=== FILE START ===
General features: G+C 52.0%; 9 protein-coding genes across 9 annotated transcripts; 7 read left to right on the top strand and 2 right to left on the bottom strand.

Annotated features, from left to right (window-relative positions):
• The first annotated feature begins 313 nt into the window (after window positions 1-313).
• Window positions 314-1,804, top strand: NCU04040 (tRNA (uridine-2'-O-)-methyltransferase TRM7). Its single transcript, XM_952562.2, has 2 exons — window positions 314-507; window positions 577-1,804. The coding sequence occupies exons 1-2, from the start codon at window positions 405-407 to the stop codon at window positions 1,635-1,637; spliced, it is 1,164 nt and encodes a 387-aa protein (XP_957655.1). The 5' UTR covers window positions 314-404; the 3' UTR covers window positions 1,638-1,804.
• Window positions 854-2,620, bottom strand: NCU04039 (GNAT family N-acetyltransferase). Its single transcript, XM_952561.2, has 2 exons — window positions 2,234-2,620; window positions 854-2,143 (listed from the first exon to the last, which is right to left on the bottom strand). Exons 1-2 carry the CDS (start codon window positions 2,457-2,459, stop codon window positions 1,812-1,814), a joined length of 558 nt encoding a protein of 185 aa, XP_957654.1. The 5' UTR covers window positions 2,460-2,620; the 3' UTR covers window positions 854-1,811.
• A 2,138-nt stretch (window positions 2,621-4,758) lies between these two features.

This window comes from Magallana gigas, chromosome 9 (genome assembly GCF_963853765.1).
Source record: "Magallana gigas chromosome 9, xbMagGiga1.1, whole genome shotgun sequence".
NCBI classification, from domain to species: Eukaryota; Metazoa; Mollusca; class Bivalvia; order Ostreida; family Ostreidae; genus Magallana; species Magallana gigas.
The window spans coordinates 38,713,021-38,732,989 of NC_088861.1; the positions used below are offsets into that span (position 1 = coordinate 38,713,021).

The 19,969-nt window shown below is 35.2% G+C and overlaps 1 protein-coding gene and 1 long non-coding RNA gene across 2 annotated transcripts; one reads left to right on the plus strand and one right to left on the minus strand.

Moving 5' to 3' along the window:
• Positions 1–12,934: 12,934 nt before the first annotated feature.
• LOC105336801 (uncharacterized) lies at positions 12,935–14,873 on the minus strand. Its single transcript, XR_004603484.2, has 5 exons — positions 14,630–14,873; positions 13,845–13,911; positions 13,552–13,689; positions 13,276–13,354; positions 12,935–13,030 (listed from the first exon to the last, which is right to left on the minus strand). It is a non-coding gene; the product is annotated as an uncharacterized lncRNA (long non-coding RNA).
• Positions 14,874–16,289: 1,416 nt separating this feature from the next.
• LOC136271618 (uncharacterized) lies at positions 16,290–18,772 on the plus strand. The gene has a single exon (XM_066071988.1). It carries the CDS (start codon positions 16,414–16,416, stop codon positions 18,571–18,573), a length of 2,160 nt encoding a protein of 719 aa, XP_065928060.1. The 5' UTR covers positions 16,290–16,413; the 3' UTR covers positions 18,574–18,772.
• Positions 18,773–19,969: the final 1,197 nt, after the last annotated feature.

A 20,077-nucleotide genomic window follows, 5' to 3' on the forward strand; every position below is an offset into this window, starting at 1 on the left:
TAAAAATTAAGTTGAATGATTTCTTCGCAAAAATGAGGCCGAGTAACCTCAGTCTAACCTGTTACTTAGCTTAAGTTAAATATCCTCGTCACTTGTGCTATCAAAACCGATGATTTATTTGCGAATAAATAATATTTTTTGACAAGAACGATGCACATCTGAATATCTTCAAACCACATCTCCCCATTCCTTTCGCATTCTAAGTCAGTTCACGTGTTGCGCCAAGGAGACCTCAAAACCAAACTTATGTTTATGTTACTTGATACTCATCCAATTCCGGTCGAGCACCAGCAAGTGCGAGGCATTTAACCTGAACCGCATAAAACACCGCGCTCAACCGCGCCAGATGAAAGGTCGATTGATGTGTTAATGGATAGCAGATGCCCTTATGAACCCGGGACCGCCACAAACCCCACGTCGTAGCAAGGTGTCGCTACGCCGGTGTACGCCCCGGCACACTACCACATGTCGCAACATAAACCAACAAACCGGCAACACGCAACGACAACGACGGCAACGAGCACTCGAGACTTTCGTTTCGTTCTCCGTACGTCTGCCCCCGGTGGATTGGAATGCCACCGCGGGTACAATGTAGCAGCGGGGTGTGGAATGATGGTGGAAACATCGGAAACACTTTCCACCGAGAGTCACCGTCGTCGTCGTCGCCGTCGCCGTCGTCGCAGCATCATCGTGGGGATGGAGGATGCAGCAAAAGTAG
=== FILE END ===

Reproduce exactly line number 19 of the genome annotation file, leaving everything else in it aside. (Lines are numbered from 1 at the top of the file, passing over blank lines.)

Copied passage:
TAAAAATTAAGTTGAATGATTTCTTCGCAAAAATGAGGCCGAGTAACCTCAGTCTAACCTGTTACTTAGCTTAAGTTAAATATCCTCGTCACTTGTGCTATCAAAACCGATGATTTATTTGCGAATAAATAATATTTTTTGACAAGAACGATGCACATCTGAATATCTTCAAACCACATCTCCCCATTCCTTTCGCATTCTAAGTCAGTTCACGTGTTGCGCCAAGGAGACCTCAAAACCAAACTTATGTTTATGTTACTTGATACTCATCCAATTCCGGTCGAGCACCAGCAAGTGCGAGGCATTTAACCTGAACCGCATAAAACACCGCGCTCAACCGCGCCAGATGAAAGGTCGATTGATGTGTTAATGGATAGCAGATGCCCTTATGAACCCGGGACCGCCACAAACCCCACGTCGTAGCAAGGTGTCGCTACGCCGGTGTACGCCCCGGCACACTACCACATGTCGCAACATAAACCAACAAACCGGCAACACGCAACGACAACGACGGCAACGAGCACTCGAGACTTTCGTTTCGTTCTCCGTACGTCTGCCCCCGGTGGATTGGAATGCCACCGCGGGTACAATGTAGCAGCGGGGTGTGGAATGATGGTGGAAACATCGGAAACACTTTCCACCGAGAGTCACCGTCGTCGTCGTCGCCGTCGCCGTCGTCGCAGCATCATCGTGGGGATGGAGGATGCAGCAAAAGTAG